Civil Rights Newsletter
Remedies for Discrimination by Public Entities Under the ADA
Congress passed the Americans with Disabilities Act (ADA) back in 1990. The ADA prohibits discrimination against individuals with disabilities and is aimed at ensuring their integration into American life.
The ADA is divided into five parts, called “titles.” Title I, in many ways the best known portion, deals with discrimination in employment. Title II deals with discrimination by “public entities” in public programs, services, and activities, and in public transportation.
Title II applies only to public, and not private, entities. “Public entity” is defined to include:
- Any state or local government
- Any department, agency, special purpose district, or other “instrumentality” of a state or local government, i.e., fire or police, courts, state legislatures, etc.
- Certain commuter authorities, including AMTRAK
Title II forbids public entities from excluding “qualified disabled individuals” from the benefits of, or participation in, services, programs, or activities offered by the public entity simply because of the disability. “Disability” includes: having; having a record of; or even being regarded as having a physical or mental impairment that substantially limits a “major life activity,” such as walking, seeing, hearing, learning, etc.
A disabled individual who is “qualified” must be allowed to participate, even if that means making “reasonable modifications,” provided the modifications do not cause “undue hardship” to the public entity. A “qualified” individual is one who meets the essential eligibility requirements for the program or activity offered.
Public entities are not required to take any action that would result in a fundamental alteration of the nature of the program or service, nor need they take measures that would cause undue financial and administrative burdens. They may, however, be obligated to:
- Relocate a service or program to a different building or floor of the same building to ensure access for the disabled
- Provide a special aide or assistant to assist disabled persons
- Provide benefits or services at the homes of the disabled
- Make reasonable modifications to policies, practices and procedures to accommodate the disabled
- Although new construction or building alterations are not usually required, if undertaken, they must comply with federal standards accommodating the disabled
Title II also forbids public transportation authorities from discriminating against the disabled in providing service. Newly-purchased vehicles must comply with requirements for accessibility, and there must be a good faith effort to acquire or lease used vehicles that have such access equipment. Public entities that provide transportation should also provide “paratransit” service, i.e., pick-up and drop-off service for disabled persons unable to use the regular system, provided this would not result in an undue burden to the public entity.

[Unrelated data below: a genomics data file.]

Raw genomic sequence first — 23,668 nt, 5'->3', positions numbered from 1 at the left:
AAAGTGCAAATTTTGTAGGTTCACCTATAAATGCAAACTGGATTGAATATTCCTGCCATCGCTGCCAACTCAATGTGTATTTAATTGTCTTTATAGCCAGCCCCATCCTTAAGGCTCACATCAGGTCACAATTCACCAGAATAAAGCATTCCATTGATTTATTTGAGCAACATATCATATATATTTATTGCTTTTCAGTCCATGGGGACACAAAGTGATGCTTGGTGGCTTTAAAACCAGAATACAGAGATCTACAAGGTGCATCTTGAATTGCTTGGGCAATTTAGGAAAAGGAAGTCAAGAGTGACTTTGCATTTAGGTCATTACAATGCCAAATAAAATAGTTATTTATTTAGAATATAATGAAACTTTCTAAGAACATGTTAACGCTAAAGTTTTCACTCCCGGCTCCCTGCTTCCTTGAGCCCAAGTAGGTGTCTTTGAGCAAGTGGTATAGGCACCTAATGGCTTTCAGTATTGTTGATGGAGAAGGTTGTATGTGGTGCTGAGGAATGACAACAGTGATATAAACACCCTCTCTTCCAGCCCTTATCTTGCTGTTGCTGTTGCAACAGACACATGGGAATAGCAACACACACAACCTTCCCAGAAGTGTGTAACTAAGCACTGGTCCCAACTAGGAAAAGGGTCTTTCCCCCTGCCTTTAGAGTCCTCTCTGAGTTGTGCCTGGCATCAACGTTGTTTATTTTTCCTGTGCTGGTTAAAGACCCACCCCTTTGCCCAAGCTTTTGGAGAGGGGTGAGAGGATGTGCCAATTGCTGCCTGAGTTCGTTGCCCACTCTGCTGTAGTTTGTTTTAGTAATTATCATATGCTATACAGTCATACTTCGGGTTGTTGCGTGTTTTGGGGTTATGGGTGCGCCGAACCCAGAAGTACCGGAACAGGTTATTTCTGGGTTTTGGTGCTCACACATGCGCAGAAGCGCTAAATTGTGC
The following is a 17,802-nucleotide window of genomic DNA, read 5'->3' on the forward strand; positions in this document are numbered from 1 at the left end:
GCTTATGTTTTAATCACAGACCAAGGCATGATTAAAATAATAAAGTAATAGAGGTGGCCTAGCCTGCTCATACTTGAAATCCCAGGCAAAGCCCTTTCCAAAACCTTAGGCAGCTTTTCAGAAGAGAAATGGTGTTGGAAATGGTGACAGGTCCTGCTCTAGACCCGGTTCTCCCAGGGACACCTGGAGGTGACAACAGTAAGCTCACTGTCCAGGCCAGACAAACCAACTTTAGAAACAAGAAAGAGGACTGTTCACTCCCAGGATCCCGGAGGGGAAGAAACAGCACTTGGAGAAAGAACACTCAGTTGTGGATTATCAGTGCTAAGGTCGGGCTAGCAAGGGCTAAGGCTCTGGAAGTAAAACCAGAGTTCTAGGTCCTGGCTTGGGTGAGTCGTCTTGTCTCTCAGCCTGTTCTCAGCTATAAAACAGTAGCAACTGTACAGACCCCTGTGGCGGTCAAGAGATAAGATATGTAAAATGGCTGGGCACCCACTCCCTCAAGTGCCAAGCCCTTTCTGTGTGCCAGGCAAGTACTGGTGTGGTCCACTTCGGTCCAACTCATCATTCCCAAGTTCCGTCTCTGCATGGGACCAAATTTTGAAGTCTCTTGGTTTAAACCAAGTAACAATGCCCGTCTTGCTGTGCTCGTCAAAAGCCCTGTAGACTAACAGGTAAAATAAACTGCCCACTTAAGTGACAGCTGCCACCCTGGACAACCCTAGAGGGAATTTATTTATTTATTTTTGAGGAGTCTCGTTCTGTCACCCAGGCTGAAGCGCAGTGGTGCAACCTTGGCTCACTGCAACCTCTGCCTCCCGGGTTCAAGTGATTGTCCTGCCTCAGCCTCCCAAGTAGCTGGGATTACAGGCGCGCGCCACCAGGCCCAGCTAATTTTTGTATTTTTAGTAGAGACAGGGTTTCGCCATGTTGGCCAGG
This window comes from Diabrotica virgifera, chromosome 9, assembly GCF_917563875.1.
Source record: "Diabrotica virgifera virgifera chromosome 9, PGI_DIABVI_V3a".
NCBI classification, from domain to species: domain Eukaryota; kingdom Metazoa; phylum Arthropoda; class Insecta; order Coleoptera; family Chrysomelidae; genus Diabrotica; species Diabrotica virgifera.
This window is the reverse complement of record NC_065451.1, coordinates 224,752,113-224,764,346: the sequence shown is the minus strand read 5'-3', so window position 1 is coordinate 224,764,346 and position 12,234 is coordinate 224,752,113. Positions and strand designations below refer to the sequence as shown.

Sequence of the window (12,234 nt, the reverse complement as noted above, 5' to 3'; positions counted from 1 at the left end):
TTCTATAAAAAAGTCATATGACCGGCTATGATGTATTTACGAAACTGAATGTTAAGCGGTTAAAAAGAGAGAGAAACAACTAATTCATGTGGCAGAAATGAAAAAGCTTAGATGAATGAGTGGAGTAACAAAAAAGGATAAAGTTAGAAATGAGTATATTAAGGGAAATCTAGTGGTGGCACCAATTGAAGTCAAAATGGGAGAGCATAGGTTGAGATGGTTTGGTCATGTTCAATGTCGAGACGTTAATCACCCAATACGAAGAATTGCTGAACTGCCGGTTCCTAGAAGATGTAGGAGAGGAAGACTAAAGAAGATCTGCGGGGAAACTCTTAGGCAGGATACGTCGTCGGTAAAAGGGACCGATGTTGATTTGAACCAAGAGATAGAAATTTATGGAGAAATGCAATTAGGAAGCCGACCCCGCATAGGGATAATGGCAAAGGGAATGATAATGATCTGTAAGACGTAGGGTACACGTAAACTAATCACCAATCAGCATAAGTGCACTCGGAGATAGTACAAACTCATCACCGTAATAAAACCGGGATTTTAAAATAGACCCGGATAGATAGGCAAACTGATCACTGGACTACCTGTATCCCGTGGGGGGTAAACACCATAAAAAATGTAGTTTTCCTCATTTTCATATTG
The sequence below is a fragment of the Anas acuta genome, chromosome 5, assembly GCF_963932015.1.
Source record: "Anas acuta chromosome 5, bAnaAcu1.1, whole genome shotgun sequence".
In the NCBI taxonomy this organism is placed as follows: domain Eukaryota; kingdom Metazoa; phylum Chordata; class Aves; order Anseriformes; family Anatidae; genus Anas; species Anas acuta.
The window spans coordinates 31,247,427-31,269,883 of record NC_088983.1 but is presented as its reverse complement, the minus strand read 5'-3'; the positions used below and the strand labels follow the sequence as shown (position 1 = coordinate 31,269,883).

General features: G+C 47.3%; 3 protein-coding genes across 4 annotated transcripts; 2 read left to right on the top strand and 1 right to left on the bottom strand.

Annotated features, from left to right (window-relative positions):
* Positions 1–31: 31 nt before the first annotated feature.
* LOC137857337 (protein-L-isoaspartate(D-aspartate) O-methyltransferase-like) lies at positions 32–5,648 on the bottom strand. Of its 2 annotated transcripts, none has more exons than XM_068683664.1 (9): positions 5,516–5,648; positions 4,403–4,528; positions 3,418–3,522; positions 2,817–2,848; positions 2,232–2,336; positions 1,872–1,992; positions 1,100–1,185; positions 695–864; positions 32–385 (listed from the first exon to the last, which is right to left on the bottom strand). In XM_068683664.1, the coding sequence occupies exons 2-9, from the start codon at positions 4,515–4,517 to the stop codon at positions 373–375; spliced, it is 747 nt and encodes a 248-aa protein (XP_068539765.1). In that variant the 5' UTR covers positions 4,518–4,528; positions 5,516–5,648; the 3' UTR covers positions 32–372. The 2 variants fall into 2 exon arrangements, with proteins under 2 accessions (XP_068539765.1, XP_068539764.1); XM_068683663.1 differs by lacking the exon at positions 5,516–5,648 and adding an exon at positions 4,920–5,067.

Disabled individuals who believe they are victims of discrimination under Title II may file a complaint with specified government agencies, including the Department of Justice. With respect to public transportation, complaints should be addressed to the Department of Transportation, while questions and general complaints should be directed to the Federal Transit Administration.
Such complaints must generally be filed within 180 days of the alleged discriminatory act. A complaint may be referred to mediation and/or the Department of Justice may file a lawsuit, usually after investigation and informal resolution efforts have failed.
Wronged individuals may also personally file a lawsuit against the public entity, without filing a complaint with a federal agency. If successful, the court may grant: injunctive relief; compensatory damages; and recovery of attorneys' fees and costs.
State Government Immunity
Despite the immunity typically granted to states under the Eleventh Amendment of the U.S. Constitution, the ADA states that individuals may bring lawsuits against state government entities. However, in 2001, the U.S. Supreme Court held that an individual may not sue a state government employer for money damages under Title I of the ADA. The Court based its holding on the constitutional immunity of states from suits.
Following the 2001 decision, a number of federal Circuit Courts of Appeal held that a suit by an individual against a state government or one of its “instrumentalities” under Title II is also unconstitutional. In May 2004, however, the Supreme Court held that state governments are not immune from Title II lawsuits “in classes of cases implicating the fundamental right of access to courts.” As a consequence, whether an individual can bring such a lawsuit may depend on where he or she is located and the nature of the claim.
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